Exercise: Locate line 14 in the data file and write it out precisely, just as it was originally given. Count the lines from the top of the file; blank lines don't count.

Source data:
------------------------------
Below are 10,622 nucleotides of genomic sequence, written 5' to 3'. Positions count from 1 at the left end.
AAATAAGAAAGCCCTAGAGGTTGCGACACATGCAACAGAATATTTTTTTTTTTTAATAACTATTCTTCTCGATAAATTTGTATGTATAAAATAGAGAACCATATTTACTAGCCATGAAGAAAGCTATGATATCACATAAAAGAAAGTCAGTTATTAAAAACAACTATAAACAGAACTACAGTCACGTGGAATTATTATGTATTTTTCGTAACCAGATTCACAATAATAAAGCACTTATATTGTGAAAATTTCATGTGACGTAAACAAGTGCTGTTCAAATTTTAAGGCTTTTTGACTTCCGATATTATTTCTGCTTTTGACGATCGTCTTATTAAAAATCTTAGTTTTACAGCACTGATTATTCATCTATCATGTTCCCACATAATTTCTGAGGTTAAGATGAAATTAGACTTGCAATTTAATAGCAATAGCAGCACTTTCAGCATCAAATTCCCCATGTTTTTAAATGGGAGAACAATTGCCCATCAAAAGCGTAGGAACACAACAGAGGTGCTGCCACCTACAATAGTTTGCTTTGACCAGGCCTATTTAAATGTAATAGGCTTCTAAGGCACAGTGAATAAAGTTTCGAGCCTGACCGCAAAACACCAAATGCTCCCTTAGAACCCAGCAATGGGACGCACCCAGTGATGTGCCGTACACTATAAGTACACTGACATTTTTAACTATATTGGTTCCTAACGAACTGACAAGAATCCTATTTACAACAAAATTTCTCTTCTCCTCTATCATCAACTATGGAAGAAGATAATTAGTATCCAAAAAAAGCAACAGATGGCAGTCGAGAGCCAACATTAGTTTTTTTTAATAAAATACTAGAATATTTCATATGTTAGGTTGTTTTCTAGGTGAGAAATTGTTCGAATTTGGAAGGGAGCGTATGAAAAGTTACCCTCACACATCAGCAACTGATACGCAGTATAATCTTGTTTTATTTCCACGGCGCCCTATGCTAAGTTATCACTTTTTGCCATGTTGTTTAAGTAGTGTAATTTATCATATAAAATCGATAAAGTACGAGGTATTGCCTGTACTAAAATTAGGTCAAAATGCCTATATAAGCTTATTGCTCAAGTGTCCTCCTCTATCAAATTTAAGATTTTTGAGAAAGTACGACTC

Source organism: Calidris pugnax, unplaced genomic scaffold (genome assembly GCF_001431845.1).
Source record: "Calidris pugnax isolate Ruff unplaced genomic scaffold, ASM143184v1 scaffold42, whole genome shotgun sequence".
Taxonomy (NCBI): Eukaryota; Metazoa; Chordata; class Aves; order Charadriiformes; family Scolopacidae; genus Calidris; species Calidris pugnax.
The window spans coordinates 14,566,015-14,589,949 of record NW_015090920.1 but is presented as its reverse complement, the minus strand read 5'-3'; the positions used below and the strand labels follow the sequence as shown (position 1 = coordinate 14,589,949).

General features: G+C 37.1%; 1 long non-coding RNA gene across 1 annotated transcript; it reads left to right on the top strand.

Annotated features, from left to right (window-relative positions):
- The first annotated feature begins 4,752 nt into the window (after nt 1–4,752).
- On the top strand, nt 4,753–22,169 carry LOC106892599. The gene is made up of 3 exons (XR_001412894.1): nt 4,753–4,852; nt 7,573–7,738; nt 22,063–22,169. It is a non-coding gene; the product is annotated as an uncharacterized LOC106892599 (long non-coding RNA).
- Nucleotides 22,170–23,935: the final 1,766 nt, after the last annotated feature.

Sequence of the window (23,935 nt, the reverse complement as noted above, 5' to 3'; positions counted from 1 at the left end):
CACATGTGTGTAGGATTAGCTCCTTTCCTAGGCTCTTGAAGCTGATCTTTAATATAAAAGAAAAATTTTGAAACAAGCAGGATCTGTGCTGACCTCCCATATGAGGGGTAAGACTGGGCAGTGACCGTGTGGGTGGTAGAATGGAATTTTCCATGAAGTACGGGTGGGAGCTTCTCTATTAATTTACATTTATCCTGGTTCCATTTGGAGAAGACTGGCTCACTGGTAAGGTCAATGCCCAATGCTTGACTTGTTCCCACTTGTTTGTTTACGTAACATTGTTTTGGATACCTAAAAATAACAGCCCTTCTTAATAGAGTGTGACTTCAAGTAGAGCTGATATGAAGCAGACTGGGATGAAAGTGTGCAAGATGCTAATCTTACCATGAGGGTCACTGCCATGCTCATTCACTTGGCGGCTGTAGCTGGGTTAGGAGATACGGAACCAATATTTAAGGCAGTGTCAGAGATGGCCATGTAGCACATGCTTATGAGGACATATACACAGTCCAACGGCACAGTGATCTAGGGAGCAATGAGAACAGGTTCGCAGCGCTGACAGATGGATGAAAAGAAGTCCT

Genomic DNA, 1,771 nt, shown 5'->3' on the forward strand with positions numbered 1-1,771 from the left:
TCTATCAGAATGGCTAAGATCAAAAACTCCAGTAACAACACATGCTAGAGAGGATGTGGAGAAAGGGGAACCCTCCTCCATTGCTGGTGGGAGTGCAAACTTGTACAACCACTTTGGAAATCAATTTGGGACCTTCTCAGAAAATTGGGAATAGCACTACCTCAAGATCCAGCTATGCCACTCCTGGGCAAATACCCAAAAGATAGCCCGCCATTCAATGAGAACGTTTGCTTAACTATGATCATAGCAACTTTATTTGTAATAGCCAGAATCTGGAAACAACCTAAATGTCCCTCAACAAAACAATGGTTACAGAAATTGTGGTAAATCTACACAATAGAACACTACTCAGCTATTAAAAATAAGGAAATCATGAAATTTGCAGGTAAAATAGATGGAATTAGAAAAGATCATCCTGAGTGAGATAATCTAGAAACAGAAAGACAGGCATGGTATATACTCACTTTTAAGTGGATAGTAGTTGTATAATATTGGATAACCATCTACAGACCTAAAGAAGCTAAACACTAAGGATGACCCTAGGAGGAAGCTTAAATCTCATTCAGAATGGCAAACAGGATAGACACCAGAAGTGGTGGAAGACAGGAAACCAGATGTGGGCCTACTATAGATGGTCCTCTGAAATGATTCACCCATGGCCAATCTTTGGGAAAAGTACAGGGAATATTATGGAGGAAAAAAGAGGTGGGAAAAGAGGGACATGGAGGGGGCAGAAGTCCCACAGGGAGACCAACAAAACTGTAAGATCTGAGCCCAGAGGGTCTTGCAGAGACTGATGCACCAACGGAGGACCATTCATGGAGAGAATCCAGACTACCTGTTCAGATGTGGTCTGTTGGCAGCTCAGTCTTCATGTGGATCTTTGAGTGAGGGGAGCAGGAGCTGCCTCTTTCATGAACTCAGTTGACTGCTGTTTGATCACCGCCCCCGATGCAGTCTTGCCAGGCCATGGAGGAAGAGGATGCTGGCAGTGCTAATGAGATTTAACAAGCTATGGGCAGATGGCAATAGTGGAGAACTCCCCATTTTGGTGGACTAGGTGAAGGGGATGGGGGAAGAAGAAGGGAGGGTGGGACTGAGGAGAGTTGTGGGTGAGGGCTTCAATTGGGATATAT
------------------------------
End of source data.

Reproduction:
Genomic DNA, 1,771 nt, shown 5'->3' on the forward strand with positions numbered 1-1,771 from the left: